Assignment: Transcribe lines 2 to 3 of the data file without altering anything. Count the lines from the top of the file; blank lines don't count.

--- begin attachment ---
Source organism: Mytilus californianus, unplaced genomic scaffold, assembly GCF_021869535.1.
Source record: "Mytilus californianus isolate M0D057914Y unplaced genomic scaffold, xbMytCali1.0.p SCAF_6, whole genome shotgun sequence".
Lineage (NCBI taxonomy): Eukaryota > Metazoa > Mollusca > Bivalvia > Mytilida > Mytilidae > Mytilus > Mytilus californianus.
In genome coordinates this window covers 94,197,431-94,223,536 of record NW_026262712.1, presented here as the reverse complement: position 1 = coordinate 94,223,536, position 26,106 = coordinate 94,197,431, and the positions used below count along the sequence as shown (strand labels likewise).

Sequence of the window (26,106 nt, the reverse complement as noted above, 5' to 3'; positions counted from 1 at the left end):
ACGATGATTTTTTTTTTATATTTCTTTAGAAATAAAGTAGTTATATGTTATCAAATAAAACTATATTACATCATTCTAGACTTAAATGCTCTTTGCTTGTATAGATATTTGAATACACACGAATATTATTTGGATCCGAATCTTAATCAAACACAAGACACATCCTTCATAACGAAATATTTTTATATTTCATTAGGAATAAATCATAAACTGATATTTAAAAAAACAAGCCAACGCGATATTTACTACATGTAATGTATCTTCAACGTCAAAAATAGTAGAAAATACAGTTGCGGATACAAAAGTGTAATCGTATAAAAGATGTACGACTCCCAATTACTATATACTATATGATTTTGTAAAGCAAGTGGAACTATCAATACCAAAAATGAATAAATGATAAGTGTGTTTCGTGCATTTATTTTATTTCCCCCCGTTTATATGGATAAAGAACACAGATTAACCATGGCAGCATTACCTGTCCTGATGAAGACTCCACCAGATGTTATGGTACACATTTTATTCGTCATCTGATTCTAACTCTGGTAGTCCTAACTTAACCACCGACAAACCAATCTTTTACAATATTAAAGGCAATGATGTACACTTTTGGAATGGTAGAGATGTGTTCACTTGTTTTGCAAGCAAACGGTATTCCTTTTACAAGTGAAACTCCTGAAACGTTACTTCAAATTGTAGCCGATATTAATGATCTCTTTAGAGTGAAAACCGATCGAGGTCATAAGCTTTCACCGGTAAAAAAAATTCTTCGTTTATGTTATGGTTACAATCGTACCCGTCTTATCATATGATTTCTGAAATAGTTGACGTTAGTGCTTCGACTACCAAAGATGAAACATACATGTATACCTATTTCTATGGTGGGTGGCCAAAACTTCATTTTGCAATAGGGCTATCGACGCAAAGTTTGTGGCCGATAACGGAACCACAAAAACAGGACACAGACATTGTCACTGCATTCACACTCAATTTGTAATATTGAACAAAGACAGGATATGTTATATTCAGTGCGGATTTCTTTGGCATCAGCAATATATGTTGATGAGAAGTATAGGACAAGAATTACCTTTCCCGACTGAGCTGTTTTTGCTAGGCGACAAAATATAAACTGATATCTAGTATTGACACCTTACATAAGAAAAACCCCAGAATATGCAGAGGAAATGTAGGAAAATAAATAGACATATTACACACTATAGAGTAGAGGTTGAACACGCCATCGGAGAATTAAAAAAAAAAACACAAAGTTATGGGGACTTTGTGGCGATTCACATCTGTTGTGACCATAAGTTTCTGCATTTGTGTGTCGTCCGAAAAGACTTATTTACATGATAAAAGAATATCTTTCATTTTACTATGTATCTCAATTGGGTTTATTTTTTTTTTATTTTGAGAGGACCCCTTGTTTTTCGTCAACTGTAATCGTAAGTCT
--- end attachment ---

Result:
Source record: "Mytilus californianus isolate M0D057914Y unplaced genomic scaffold, xbMytCali1.0.p SCAF_6, whole genome shotgun sequence".
Lineage (NCBI taxonomy): Eukaryota > Metazoa > Mollusca > Bivalvia > Mytilida > Mytilidae > Mytilus > Mytilus californianus.